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Nature's winter forecasters may be late, but don't count them out.

Ginger Rowsey, Senior writer

April 1, 2021

2 Min Read
Woolly worm - web.jpeg
Winter folklore proves true.Lynn Beadle

“Oh, ye of little faith…” 

In January I wrote a column publicly casting doubt on one of Mother Nature’s most accurate winter weather prognosticators — the woolly worm. 

In February, we had the winter storm of the century.  

To bring you up to speed, legend says the darker and thicker the bands on the woolly worm, the colder the winter will be. After finding several solid black woolly worms, I was anticipating a cold winter, but feared it wouldn’t materialize. I said as much in the column.  

As I was stuck in the house for a week in February, first watching three inches of ice make my driveway impassable, then watching another six inches of snow fall, creating a postcard-worthy winter scene that resembled Vermont more than Tennessee, I had a lot of time to think about that column. On one hand, I’m thrilled this piece of folklore from my childhood proved true yet again. On the other, I’m a little embarrassed I was busted for my disbelief. Plus, in my thin-skinned Southern opinion, cold weather is never a reason to celebrate. 

But I do know I will never, ever, EVER doubt the woolly worms again.  

I felt I needed to write a retraction. In my defense, it was a pretty ho-hum winter up until mid-February. However, that week made up for the entire season and then some. The woolly worms may be late, but don’t count them out. 

During my short time here with Farm Press, I have received more feedback from readers on that column than anything else I’ve written. I think my editor may be considering moving me to the “Old Wives Tale” beat. My next story will cover Grandma’s knee pain and the subsequent effect on the spring planting window. 

Jokes aside, there is something to these old weather sayings, or they wouldn’t have stuck around so long. Many readers have shared their own favorite weather predictions with me. They’re fun and fascinating, but mostly they increase my appreciation for those who came before modern technology. When you didn’t have a phone in your pocket that could provide farm-level weather forecasts for the next 15 days, you had to pay attention to the ring around the moon and the red sky at night.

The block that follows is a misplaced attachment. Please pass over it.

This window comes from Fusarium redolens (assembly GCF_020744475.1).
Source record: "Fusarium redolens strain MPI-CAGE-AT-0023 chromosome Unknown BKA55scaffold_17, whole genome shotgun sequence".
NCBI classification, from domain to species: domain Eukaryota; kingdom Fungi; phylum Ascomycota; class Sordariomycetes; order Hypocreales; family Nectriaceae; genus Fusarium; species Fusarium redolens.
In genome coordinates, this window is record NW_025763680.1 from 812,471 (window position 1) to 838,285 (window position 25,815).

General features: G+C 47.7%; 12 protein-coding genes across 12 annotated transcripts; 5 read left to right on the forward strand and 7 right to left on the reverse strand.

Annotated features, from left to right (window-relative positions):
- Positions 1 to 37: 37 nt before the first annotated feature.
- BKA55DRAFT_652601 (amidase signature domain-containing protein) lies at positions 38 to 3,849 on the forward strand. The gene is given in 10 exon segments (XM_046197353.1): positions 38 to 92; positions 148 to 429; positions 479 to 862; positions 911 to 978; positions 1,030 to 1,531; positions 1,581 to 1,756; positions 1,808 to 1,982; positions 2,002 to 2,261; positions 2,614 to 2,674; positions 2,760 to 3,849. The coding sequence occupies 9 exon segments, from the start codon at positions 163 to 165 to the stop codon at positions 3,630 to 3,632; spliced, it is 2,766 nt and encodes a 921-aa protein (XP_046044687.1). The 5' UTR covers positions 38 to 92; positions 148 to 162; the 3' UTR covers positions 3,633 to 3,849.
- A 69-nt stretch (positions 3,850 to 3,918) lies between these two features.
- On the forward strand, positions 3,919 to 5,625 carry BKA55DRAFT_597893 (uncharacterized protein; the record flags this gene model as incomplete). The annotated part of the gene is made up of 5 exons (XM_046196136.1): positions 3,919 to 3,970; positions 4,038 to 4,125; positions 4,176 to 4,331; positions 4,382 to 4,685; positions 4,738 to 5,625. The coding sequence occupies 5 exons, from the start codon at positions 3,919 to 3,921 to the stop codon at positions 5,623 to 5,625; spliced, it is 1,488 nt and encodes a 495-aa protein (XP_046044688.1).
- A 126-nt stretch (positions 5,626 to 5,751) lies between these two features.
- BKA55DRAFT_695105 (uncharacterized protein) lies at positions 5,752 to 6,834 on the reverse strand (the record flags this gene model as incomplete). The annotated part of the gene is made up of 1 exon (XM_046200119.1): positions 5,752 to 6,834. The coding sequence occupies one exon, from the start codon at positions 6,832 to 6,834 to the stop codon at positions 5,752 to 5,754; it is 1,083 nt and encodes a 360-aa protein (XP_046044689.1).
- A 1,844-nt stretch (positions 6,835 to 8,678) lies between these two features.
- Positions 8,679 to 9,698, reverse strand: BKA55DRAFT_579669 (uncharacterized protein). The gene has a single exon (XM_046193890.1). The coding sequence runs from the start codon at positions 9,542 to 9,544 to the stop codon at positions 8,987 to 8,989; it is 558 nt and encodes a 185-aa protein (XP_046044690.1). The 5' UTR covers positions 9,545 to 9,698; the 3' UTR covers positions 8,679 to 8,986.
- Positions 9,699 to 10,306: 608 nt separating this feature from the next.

Don’t get me wrong, I’m definitely not trading in my weather app. Just admiring the attentiveness to nature that formed these connections — which sometimes seem more reliable than the TV forecaster. 

The February weather event was actually two distinct storms. The Weather Channel dubbed the first storm Shirley and the second, Uri. 

My grandfather, the one who taught me about woolly worms in the first place, his name was Shirley. As I huddled in my house, I couldn’t help but smile. Another sign to not forget lessons from the past and to keep the faith. 

About the Author(s)

Ginger Rowsey

Senior writer

Ginger Rowsey joined Farm Press in 2020, bringing more than a decade of experience in agricultural communications. Her previous experiences include working in marketing and communications with the University of Tennessee Institute of Agriculture. She also worked as a local television news anchor with the ABC affiliate in Jackson, Tennessee.

Rowsey grew up on a small beef cattle farm in Lebanon, Tennessee. She holds a degree in Communications from Middle Tennessee State University and an MBA from the University of Tennessee at Martin. She now resides in West Tennessee with her husband and two daughters.

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